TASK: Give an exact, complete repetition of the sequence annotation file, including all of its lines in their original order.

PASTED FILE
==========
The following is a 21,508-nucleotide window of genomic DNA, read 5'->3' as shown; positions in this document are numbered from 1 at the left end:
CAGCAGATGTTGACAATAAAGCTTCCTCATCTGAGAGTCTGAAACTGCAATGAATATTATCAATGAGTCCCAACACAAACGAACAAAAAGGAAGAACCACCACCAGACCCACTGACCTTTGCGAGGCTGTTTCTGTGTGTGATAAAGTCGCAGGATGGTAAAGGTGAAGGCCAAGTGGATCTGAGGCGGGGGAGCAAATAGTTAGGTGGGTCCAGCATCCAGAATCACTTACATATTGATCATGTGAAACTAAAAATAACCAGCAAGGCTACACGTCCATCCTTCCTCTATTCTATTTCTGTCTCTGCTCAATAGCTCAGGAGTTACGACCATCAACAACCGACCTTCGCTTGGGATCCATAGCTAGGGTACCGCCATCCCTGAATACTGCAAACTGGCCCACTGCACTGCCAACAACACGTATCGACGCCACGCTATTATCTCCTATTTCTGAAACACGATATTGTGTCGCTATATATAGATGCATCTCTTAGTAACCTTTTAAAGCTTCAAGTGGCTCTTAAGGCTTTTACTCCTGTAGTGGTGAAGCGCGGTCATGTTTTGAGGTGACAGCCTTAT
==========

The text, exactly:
The following is a 21,508-nucleotide window of genomic DNA, read 5'->3' as shown; positions in this document are numbered from 1 at the left end:
CAGCAGATGTTGACAATAAAGCTTCCTCATCTGAGAGTCTGAAACTGCAATGAATATTATCAATGAGTCCCAACACAAACGAACAAAAAGGAAGAACCACCACCAGACCCACTGACCTTTGCGAGGCTGTTTCTGTGTGTGATAAAGTCGCAGGATGGTAAAGGTGAAGGCCAAGTGGATCTGAGGCGGGGGAGCAAATAGTTAGGTGGGTCCAGCATCCAGAATCACTTACATATTGATCATGTGAAACTAAAAATAACCAGCAAGGCTACACGTCCATCCTTCCTCTATTCTATTTCTGTCTCTGCTCAATAGCTCAGGAGTTACGACCATCAACAACCGACCTTCGCTTGGGATCCATAGCTAGGGTACCGCCATCCCTGAATACTGCAAACTGGCCCACTGCACTGCCAACAACACGTATCGACGCCACGCTATTATCTCCTATTTCTGAAACACGATATTGTGTCGCTATATATAGATGCATCTCTTAGTAACCTTTTAAAGCTTCAAGTGGCTCTTAAGGCTTTTACTCCTGTAGTGGTGAAGCGCGGTCATGTTTTGAGGTGACAGCCTTAT